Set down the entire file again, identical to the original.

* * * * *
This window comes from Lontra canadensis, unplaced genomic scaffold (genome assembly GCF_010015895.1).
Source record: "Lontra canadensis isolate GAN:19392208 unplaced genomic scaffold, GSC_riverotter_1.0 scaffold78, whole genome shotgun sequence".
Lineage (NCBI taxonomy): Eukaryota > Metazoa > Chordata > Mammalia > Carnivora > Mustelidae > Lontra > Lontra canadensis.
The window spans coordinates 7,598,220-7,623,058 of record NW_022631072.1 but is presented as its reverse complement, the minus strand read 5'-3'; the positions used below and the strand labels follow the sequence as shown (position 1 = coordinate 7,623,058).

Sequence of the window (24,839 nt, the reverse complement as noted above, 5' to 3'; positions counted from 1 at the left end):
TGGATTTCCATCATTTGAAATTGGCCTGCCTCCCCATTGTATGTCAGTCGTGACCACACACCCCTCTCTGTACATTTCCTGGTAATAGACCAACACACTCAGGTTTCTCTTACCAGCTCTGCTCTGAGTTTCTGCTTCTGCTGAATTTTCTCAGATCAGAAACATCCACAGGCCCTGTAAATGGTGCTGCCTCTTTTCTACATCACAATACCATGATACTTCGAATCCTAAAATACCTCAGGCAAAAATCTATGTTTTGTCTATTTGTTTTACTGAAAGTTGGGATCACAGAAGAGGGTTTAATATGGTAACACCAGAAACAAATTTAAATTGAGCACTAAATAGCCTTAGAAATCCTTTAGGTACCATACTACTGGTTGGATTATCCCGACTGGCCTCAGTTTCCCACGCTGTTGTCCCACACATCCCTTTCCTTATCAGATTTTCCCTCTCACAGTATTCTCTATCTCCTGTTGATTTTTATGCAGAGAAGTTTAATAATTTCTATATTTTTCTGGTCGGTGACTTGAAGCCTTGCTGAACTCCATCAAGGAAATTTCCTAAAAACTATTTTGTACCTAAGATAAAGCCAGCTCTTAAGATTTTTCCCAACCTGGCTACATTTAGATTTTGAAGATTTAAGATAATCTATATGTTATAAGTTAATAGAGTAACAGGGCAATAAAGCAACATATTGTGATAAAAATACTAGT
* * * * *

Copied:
This window comes from Lontra canadensis, unplaced genomic scaffold (genome assembly GCF_010015895.1).
Source record: "Lontra canadensis isolate GAN:19392208 unplaced genomic scaffold, GSC_riverotter_1.0 scaffold78, whole genome shotgun sequence".
Lineage (NCBI taxonomy): Eukaryota > Metazoa > Chordata > Mammalia > Carnivora > Mustelidae > Lontra > Lontra canadensis.
The window spans coordinates 7,598,220-7,623,058 of record NW_022631072.1 but is presented as its reverse complement, the minus strand read 5'-3'; the positions used below and the strand labels follow the sequence as shown (position 1 = coordinate 7,623,058).

Sequence of the window (24,839 nt, the reverse complement as noted above, 5' to 3'; positions counted from 1 at the left end):
TGGATTTCCATCATTTGAAATTGGCCTGCCTCCCCATTGTATGTCAGTCGTGACCACACACCCCTCTCTGTACATTTCCTGGTAATAGACCAACACACTCAGGTTTCTCTTACCAGCTCTGCTCTGAGTTTCTGCTTCTGCTGAATTTTCTCAGATCAGAAACATCCACAGGCCCTGTAAATGGTGCTGCCTCTTTTCTACATCACAATACCATGATACTTCGAATCCTAAAATACCTCAGGCAAAAATCTATGTTTTGTCTATTTGTTTTACTGAAAGTTGGGATCACAGAAGAGGGTTTAATATGGTAACACCAGAAACAAATTTAAATTGAGCACTAAATAGCCTTAGAAATCCTTTAGGTACCATACTACTGGTTGGATTATCCCGACTGGCCTCAGTTTCCCACGCTGTTGTCCCACACATCCCTTTCCTTATCAGATTTTCCCTCTCACAGTATTCTCTATCTCCTGTTGATTTTTATGCAGAGAAGTTTAATAATTTCTATATTTTTCTGGTCGGTGACTTGAAGCCTTGCTGAACTCCATCAAGGAAATTTCCTAAAAACTATTTTGTACCTAAGATAAAGCCAGCTCTTAAGATTTTTCCCAACCTGGCTACATTTAGATTTTGAAGATTTAAGATAATCTATATGTTATAAGTTAATAGAGTAACAGGGCAATAAAGCAACATATTGTGATAAAAATACTAGT